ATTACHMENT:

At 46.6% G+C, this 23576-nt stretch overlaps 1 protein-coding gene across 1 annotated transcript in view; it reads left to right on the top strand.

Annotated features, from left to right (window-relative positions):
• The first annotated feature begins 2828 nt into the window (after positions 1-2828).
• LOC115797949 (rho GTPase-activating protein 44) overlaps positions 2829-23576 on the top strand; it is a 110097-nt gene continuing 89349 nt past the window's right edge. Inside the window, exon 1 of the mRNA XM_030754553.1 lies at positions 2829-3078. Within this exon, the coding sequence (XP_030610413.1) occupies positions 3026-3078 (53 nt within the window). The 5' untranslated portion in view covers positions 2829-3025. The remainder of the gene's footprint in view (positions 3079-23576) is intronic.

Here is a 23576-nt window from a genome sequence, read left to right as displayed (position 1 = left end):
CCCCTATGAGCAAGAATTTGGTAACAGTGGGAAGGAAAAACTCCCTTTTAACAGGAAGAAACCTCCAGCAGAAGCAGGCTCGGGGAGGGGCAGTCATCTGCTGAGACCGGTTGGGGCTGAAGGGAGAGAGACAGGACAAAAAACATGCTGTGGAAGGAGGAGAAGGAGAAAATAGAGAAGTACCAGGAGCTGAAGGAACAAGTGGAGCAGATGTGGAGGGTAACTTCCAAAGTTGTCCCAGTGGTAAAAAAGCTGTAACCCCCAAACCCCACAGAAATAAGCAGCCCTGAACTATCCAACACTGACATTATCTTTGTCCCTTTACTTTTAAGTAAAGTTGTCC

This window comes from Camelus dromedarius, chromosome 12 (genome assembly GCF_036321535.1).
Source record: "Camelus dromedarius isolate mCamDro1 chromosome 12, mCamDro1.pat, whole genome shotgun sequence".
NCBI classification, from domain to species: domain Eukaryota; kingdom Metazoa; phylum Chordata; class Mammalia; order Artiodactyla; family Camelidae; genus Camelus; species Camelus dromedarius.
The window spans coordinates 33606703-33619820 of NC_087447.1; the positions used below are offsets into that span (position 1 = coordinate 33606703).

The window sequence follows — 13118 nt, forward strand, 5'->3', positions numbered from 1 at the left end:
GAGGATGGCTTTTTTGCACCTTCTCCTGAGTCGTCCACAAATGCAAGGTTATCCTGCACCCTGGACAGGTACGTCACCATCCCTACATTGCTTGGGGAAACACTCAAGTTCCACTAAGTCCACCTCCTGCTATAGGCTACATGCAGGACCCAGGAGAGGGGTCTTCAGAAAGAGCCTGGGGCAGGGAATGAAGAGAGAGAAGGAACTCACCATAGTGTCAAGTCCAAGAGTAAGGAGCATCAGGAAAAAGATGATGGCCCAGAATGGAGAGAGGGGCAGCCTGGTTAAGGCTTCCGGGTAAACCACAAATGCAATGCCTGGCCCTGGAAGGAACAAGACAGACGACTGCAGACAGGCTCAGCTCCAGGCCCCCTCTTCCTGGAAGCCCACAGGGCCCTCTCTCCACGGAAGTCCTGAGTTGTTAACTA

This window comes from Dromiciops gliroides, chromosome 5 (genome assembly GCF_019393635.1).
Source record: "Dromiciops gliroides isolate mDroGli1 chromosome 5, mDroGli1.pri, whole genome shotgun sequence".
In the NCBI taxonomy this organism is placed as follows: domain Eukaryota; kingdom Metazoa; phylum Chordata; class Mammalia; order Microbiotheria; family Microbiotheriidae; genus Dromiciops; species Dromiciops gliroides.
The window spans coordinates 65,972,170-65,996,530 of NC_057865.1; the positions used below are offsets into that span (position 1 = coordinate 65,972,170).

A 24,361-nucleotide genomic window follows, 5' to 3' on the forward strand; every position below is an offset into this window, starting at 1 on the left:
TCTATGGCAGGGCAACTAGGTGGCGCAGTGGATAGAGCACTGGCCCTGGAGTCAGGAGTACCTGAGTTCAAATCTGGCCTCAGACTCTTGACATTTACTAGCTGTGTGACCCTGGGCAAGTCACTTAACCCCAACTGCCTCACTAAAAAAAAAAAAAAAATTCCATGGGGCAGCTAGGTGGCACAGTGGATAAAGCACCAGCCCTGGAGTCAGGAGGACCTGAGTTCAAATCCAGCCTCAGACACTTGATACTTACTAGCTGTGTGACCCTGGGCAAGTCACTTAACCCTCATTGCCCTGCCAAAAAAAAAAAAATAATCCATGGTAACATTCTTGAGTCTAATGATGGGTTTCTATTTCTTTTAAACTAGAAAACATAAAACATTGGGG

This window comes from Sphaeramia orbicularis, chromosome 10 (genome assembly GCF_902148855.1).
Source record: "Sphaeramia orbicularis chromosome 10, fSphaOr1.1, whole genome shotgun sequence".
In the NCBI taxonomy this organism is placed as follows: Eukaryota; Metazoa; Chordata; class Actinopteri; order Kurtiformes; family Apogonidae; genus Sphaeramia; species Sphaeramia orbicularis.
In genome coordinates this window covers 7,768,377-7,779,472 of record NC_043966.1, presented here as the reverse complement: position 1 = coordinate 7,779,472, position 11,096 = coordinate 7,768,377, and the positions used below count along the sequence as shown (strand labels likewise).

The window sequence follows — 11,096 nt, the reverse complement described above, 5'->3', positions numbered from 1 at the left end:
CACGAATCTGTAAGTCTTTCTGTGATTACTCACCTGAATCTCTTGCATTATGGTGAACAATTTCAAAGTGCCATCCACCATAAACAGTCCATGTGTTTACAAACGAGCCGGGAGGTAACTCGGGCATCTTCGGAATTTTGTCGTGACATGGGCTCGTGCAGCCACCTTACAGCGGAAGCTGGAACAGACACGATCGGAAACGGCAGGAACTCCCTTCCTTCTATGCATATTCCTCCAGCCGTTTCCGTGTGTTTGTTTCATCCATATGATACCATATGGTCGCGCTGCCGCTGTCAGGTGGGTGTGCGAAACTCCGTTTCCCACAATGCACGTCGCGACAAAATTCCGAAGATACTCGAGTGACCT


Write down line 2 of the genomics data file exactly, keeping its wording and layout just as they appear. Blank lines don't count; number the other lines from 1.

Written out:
Annotated features, from left to right (window-relative positions):